20"x16", oil on panel, 2011
Over the past week or two, I've been swapping emails with an old Navy buddy. We got to talking about issues that are central to my "Meditation on War" paintings: why we go to war, how military members feel about it, the costs of war, and personal losses. His daughter was engaged to a young Army helicopter pilot, a Captain. He went to Iraq in 2006. While flying a combat support mission over Mosul, in northern Iraq, he was shot down and killed. When he was buried, pretty much the whole town turned out to line the streets.
This story got to me. Reading stories about anonymous soldiers being killed in action is one thing, but hearing about the personal impact is another. Isn't it always? I asked for some pictures of the young man. One of them, where he was beside his helicopter, seemed to me to be the liveliest and captured something of his spirit. So I turned it into the painting above.
Doing a portrait is difficult under the best of circumstances. Doing a posthumous portrait is doubly so, particularly of somebody I never met. I can't see the person, can't study the way light bounces off different surfaces, can't see the color shifts in the skin tones, can't see the way he carries himself, and (most important) can't get my own first-hand impression of his personality and character. Even worse, such a portrait is loaded with emotional baggage that a regular portrait doesn't have. So doing a posthumous portrait is at best a guessing game done in a minefield. Fortunately, this time I apparently got it right, or at least close enough. My buddy said that I hit the mark with it, and that's a good feeling.
A few years ago, I saw a TV show about a woman who was painting portraits of fallen soldiers. She was a professional artist and her works were quite good. The segment followed her as she painted a portrait of a young infantry soldier from some photos, and then went to the his parent's house to record their reaction. It was evident to me that the portrait missed something in the young man's likeness or character. The reaction that an artist wants is "Oh, my gosh, that's John!" The reaction this portrait got was "oh ... ummm ... look, she got the way he always stands ..." Put yourself in their position: they've lost their son, somebody has gone to the trouble of painting a portrait of him and is giving it to them, here's a TV crew in their living room to record the Big Moment, and the portrait isn't quite John. What are they going to do? Say something nice, be appreciative, and when the TV crew leaves, they'll pack the picture up and put it away someplace while they try to put their lives back together again, only without their son.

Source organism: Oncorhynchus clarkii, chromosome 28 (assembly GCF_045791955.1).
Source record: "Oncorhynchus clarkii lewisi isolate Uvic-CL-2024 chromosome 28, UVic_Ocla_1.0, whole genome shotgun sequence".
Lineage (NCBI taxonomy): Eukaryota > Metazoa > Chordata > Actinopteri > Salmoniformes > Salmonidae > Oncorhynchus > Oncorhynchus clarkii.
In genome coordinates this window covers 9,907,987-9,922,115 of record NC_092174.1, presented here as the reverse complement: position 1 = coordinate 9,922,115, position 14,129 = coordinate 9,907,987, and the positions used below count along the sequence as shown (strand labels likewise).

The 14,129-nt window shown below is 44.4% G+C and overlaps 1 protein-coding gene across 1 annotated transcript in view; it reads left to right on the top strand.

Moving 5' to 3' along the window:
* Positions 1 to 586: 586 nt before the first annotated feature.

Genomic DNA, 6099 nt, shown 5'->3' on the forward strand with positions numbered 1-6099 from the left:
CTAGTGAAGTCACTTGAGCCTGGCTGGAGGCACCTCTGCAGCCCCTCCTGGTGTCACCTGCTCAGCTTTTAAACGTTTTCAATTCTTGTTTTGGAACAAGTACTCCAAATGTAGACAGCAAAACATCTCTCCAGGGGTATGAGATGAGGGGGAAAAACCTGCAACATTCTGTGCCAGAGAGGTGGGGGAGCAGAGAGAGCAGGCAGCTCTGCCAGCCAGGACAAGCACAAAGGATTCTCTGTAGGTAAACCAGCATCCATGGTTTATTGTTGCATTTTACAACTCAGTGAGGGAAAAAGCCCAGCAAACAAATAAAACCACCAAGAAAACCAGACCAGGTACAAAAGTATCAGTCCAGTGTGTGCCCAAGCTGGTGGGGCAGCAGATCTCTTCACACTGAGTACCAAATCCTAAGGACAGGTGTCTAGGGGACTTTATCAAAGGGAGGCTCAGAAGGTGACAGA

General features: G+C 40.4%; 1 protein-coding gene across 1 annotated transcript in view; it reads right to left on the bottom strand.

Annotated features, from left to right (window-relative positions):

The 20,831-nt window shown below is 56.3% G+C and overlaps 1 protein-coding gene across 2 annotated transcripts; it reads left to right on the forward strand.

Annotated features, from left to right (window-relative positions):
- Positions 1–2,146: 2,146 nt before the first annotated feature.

I've done a posthumous portrait once before of a young Navy sailor who died of cancer. I didn't copy one single photograph. Instead, I used the general pose of one photo, combined with features from several others. It went through about three iterations before it finally felt right. I also had a contact who gave me regular (and very detailed) feedback. So I was pretty comfortable with the end result.
Oil on canvas, 20"x16", 2008
Apparently, though, I missed the mark. While it's a good painting, it evidently didn't capture something important of the likeness or the character. I never heard anything from the family nor my contact, so I have no idea what wasn't right. It's probably in a box in an attic now, if not a landfill.
Am I whining? No. It was a learning experience. I learned that posthumous portraits need to be handled with kid gloves. If I get it right, it's a wonderful thing for the family to have. If I get it wrong, it's another emotional burden on a family that already has more than it can handle.